I think it was a fair trade. The generation ship had been harvesting antimatter in Odin’s orbit for who knows how long, and its very existence drove the price of anti to a fraction of its former value. My discovery drove countless energy companies out of business.
I had made BrainStream an antimatter monopoly overnight.
So BrainStream hired the consultants and contractors and kept the books. They brought in the archaeologists and appraisers to recover and catalogue the wealth of artifacts and ancient architecture.
I crafted and installed the software and equipment that would interface with the ancient Leviathan technology.
I’ll freely admit I was using the site and its fuel for my own purposes. No one alive knew anything about the ancient software, so I was given a great deal of leeway in my funding requests.
With that leeway, I turned to my true love, exploring the boundaries of nuer0 transmission, connecting man and machine. With nearly unlimited resource and energy access, I made unprecedented strides.
Until one day, without warning, a couple of Vegacorp security officers floated into my workshop.
“Yes?” I responded with slight annoyance. Despite my great degree of autonomy, I would consistently receive some tedious request from corporate. I started when I saw a shadow cast over my interface equipment. Surprised to see the voice’s owner physically present, I swiveled around from my workbench.
The Vegacorp officers were clad in the sort of zero-g adaptive armor I had only seen in entertainment streams. Pure matte black durasteel suits of armor, faceless and visorless. Their movement and posture were unsettlingly fluid and natural. It was as if they had been born in orbit. Energy weapons were conspicuously fixed to the forearms of their armor. It would have been intimidating were I not so incensed.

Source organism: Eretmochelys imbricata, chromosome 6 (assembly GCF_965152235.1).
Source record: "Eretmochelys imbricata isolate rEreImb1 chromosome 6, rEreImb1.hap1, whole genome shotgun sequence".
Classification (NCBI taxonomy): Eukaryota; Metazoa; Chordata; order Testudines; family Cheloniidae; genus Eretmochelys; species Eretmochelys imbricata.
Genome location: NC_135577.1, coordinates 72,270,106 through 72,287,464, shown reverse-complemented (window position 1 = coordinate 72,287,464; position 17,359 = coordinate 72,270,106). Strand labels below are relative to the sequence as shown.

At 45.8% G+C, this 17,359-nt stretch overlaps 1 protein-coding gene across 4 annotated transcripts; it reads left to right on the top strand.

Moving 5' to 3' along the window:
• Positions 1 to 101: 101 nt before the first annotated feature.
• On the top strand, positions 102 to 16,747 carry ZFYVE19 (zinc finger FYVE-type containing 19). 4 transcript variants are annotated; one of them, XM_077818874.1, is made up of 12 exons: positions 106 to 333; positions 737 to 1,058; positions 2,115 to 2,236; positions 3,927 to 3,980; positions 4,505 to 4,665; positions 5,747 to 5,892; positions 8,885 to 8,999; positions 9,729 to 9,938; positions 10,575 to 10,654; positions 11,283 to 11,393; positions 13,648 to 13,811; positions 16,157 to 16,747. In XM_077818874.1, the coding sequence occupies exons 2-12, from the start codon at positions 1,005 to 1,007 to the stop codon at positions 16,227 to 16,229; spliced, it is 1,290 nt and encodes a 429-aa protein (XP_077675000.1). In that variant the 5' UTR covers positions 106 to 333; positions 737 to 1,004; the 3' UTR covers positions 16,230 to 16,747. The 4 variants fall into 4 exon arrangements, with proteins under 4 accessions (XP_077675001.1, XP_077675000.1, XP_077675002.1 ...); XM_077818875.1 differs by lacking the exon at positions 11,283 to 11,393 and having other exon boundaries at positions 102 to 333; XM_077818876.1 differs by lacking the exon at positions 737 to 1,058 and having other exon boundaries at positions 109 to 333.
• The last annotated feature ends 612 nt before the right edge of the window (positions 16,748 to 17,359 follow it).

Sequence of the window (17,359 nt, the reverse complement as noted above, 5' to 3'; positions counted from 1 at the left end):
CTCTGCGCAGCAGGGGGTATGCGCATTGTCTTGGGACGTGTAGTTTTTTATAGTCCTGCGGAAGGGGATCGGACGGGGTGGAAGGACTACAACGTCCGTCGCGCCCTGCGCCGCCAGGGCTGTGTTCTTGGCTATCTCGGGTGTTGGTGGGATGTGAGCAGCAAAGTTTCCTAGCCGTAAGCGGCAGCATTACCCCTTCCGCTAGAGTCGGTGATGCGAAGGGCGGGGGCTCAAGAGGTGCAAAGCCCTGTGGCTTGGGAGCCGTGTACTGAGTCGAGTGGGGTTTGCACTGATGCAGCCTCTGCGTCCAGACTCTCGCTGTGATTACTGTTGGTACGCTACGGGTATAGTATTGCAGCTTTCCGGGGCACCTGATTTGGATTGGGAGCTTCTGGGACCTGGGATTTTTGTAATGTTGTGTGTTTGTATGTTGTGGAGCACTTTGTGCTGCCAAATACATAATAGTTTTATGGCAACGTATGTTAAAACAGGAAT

“Mr. D’Arcangelo,” another voice said, and I realized that the SecCorp officer had not been addressing me. It was BrainStream HR.
Never a good sign.
“I’m afraid we will no longer be needing your services.” HR said.
“You will be provided a generous severance package, on par with our senior management.”
“I don’t think so.” I laughed. “We have a contract.”
“Which you have breached. Or did you think no one would realize that you’ve been skimming from the reserves?”
“You got greedy, Mr. D’Arcangelo. Your recorded powere usage is, to be frank, absurd to the point of comedy. You had to know someone would discover you.”
The idiots thought I was defrauding them, selling their anti on the side. How they thought I could have ever extracted it under their noses, much less ship it, I have no idea.
“Please gather your things, Mr. D’Arcangelo. BrainStream will not press charges if you cooperate.”
My face grew hot. I had accomplished too much to abandon my research now. To leave it to these corporate morons. My immediate spiteful desire was to detonate the moon right there. But with my fists clenched, I took a deep breath and relented.
“Very well,” I said, with as much pleasantry as I could muster. “Shall we?”
The Zero-G guards visibly relaxed. They glided over, one on each side, and grabbed me firmly from under the arms. And so BrainStream, Limited Liability Corporation escorted me off-world and out of their hair.
Or so they thought.